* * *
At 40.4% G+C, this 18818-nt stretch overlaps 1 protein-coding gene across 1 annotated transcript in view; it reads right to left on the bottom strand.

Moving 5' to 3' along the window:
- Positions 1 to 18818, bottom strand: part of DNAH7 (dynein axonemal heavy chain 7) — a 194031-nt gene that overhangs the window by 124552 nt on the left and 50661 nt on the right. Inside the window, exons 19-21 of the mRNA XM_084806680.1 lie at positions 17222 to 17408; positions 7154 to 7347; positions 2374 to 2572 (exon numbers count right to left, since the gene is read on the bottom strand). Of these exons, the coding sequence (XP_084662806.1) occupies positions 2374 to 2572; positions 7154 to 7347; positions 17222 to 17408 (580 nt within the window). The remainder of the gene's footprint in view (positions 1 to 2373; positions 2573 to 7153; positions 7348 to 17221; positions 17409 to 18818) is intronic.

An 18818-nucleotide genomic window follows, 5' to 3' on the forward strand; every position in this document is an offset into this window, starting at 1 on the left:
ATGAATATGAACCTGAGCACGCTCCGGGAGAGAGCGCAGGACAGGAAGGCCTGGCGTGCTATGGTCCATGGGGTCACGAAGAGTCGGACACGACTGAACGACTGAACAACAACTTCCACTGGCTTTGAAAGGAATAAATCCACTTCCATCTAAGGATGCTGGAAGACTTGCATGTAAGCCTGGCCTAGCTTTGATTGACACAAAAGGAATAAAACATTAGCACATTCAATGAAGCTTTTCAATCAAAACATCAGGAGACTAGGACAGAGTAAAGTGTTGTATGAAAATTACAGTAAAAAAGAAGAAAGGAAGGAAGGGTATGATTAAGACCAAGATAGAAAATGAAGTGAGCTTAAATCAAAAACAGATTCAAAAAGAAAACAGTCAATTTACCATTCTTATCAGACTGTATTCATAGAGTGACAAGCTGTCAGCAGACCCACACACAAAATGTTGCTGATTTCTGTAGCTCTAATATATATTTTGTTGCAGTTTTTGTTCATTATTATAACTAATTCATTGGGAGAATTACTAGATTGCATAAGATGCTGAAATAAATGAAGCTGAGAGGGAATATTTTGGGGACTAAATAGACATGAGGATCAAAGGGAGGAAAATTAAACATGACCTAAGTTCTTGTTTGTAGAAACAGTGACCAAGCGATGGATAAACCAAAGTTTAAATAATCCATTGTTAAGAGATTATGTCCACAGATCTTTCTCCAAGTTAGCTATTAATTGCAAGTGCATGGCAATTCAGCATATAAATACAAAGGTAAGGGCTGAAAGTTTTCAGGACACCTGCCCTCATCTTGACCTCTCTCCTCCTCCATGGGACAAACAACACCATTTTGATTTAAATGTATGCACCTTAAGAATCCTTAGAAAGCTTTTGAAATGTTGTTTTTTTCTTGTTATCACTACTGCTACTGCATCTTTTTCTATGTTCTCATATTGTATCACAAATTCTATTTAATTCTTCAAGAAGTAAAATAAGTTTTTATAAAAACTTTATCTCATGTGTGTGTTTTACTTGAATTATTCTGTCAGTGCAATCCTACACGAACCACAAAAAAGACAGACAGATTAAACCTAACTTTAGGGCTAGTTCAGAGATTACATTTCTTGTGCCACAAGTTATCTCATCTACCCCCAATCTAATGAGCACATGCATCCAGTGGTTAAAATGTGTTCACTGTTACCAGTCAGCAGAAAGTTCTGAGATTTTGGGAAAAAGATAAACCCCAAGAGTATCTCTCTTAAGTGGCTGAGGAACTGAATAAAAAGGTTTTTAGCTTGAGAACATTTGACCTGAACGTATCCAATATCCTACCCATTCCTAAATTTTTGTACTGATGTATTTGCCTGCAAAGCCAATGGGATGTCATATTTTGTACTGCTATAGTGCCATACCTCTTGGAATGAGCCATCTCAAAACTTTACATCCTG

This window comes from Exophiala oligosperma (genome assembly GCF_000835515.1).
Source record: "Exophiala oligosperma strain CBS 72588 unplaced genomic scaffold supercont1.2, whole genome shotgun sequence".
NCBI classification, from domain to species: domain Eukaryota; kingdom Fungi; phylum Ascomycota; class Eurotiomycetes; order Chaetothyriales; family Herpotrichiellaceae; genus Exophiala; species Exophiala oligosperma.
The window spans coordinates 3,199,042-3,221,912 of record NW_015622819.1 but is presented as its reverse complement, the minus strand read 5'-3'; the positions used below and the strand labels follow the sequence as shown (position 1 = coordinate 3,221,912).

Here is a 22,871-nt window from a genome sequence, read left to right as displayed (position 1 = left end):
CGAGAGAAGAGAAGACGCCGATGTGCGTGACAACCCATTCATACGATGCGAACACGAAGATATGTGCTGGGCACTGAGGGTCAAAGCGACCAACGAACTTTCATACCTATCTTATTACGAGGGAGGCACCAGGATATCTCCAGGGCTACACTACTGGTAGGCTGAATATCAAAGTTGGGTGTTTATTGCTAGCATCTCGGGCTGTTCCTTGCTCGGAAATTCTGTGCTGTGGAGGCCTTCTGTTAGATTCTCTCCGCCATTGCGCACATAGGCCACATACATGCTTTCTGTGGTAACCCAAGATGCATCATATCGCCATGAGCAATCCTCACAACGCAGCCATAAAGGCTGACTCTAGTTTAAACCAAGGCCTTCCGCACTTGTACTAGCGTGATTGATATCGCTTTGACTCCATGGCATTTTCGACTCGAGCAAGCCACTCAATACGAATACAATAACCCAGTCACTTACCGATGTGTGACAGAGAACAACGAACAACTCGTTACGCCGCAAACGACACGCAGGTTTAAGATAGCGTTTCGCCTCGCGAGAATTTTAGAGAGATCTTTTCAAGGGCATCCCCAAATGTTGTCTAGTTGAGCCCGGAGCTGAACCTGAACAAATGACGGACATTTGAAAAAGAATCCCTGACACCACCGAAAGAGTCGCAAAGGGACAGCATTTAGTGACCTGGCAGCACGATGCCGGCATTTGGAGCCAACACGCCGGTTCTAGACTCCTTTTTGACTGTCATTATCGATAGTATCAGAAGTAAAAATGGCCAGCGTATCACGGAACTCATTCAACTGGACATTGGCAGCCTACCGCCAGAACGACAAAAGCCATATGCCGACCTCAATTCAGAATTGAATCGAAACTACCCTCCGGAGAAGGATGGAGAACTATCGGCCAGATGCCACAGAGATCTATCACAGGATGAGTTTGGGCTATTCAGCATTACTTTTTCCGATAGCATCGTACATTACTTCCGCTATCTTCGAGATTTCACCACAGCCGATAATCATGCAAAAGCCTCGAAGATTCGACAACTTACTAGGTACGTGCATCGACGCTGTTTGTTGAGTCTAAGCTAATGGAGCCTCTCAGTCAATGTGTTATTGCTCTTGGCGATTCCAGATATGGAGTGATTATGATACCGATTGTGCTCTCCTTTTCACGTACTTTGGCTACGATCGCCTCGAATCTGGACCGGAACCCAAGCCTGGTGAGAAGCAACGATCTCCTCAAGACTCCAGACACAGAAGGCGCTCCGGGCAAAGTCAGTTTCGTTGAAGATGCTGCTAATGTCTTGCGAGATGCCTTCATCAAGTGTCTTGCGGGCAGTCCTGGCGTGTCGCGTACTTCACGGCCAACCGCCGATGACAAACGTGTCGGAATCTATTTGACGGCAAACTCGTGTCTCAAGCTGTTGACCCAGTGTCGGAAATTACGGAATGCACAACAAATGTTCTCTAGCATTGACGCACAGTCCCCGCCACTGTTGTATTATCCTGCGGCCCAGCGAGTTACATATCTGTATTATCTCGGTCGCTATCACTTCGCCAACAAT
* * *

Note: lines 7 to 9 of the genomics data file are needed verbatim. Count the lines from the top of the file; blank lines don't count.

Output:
Source record: "Exophiala oligosperma strain CBS 72588 unplaced genomic scaffold supercont1.2, whole genome shotgun sequence".
NCBI classification, from domain to species: domain Eukaryota; kingdom Fungi; phylum Ascomycota; class Eurotiomycetes; order Chaetothyriales; family Herpotrichiellaceae; genus Exophiala; species Exophiala oligosperma.
The window spans coordinates 3,199,042-3,221,912 of record NW_015622819.1 but is presented as its reverse complement, the minus strand read 5'-3'; the positions used below and the strand labels follow the sequence as shown (position 1 = coordinate 3,221,912).